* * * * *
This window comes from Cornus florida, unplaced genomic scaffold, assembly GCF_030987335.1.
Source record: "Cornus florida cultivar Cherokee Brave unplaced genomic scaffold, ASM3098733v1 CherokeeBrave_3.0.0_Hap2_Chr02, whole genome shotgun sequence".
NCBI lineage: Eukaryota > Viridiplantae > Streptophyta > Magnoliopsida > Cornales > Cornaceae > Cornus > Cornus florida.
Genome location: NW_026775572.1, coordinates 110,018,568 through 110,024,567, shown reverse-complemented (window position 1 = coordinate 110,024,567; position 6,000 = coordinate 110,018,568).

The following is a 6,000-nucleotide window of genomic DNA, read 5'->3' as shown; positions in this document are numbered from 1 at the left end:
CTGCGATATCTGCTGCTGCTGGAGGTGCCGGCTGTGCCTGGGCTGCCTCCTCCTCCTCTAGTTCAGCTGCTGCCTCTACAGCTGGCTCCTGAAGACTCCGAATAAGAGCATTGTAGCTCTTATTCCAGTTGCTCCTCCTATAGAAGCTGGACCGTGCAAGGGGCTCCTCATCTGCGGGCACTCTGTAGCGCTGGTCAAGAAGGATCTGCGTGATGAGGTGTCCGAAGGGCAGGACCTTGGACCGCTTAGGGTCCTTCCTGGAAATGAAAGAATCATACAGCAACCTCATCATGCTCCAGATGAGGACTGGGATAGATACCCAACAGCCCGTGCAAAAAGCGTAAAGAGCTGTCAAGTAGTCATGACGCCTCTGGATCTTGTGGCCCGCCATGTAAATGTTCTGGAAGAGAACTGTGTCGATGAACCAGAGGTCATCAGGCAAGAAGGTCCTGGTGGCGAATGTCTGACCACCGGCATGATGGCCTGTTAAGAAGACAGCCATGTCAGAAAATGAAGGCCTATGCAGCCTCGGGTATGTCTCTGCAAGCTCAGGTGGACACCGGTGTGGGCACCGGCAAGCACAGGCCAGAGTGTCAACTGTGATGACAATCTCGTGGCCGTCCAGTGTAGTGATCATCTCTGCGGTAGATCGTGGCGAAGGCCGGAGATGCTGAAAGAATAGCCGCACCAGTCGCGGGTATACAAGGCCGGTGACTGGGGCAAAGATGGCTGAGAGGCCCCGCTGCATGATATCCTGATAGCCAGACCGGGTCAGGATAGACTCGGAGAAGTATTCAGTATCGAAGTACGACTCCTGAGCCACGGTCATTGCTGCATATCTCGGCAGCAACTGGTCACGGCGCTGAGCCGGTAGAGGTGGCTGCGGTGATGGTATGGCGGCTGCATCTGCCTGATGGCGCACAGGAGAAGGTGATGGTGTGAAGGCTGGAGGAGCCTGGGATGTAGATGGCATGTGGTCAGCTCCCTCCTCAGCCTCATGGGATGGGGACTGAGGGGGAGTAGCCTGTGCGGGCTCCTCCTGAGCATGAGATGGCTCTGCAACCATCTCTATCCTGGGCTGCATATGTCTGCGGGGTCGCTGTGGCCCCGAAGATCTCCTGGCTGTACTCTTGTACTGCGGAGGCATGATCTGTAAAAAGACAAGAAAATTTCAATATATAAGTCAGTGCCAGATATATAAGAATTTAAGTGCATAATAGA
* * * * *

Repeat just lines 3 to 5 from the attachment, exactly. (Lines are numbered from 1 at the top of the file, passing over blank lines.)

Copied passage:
NCBI lineage: Eukaryota > Viridiplantae > Streptophyta > Magnoliopsida > Cornales > Cornaceae > Cornus > Cornus florida.
Genome location: NW_026775572.1, coordinates 110,018,568 through 110,024,567, shown reverse-complemented (window position 1 = coordinate 110,024,567; position 6,000 = coordinate 110,018,568).

The following is a 6,000-nucleotide window of genomic DNA, read 5'->3' as shown; positions in this document are numbered from 1 at the left end: